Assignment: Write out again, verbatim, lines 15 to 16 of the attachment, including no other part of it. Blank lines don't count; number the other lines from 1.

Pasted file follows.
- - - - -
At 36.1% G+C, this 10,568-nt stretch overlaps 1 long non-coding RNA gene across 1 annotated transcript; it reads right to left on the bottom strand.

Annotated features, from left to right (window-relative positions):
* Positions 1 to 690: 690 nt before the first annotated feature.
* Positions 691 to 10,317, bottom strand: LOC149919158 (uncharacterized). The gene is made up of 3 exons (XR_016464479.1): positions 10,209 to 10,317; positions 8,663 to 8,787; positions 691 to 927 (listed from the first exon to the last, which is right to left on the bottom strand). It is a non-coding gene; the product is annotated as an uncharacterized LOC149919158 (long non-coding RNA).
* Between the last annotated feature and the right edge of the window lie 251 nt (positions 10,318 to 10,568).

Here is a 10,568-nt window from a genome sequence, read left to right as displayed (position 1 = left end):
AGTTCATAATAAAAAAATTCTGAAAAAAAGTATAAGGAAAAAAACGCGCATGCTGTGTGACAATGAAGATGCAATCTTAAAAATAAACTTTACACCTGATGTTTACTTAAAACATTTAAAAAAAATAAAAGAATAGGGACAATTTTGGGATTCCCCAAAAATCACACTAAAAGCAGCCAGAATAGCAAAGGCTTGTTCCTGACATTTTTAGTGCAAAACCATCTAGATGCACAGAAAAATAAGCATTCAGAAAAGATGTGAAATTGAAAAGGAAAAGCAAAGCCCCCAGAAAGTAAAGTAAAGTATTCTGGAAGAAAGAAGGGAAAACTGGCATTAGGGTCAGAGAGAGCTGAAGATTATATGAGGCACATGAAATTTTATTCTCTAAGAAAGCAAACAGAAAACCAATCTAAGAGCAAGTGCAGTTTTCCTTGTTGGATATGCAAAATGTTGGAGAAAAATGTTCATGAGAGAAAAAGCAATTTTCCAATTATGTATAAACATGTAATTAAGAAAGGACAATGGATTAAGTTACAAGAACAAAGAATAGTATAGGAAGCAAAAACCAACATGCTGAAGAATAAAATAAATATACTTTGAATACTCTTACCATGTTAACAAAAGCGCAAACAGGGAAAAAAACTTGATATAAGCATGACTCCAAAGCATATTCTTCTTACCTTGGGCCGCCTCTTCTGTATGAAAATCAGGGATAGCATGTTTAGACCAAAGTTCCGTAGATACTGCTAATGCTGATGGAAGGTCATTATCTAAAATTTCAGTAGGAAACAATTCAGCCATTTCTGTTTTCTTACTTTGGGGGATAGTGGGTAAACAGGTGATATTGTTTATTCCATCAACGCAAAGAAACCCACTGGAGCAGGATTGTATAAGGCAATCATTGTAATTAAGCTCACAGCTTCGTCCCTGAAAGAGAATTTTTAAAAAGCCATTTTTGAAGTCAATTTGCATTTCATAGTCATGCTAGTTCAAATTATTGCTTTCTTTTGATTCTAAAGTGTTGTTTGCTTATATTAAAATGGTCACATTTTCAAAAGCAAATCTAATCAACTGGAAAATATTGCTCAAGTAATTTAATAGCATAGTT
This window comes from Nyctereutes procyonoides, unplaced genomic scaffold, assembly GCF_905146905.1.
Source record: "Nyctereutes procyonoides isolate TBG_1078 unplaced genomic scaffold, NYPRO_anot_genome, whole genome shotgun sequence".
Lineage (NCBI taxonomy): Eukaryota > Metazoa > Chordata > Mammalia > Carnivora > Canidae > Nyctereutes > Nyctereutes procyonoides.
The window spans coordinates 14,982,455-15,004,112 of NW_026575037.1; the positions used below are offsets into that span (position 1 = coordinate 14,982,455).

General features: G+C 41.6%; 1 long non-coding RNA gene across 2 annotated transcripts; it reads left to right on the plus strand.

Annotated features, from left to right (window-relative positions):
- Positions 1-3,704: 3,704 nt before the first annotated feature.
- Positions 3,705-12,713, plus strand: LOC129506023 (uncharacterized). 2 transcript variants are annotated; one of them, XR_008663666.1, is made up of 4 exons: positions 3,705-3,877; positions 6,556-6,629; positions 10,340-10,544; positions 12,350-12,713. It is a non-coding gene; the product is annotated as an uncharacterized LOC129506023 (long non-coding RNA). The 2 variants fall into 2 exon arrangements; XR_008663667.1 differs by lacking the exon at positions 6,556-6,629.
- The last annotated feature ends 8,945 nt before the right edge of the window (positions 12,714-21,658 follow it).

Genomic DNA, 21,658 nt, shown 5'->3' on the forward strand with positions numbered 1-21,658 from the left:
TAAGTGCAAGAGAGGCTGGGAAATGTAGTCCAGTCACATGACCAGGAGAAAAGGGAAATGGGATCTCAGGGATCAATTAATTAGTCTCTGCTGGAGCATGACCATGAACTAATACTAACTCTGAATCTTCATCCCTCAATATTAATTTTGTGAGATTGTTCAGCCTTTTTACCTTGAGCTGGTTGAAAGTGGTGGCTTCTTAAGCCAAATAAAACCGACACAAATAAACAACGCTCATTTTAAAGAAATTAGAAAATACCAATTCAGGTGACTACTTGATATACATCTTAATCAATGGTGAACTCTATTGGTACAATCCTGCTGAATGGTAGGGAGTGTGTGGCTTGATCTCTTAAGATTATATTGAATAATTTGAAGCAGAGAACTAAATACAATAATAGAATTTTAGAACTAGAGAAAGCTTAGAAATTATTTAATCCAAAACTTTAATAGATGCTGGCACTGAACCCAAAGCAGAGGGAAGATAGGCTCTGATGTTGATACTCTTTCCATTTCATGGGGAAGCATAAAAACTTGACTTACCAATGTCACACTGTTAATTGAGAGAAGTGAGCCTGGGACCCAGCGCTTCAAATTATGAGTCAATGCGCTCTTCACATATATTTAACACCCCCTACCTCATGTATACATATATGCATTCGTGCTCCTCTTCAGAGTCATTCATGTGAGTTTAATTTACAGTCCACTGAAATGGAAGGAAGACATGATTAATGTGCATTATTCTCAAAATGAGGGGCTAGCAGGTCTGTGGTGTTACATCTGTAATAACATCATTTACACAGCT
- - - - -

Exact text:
- Positions 3,705-12,713, plus strand: LOC129506023 (uncharacterized). 2 transcript variants are annotated; one of them, XR_008663666.1, is made up of 4 exons: positions 3,705-3,877; positions 6,556-6,629; positions 10,340-10,544; positions 12,350-12,713. It is a non-coding gene; the product is annotated as an uncharacterized LOC129506023 (long non-coding RNA). The 2 variants fall into 2 exon arrangements; XR_008663667.1 differs by lacking the exon at positions 6,556-6,629.
- The last annotated feature ends 8,945 nt before the right edge of the window (positions 12,714-21,658 follow it).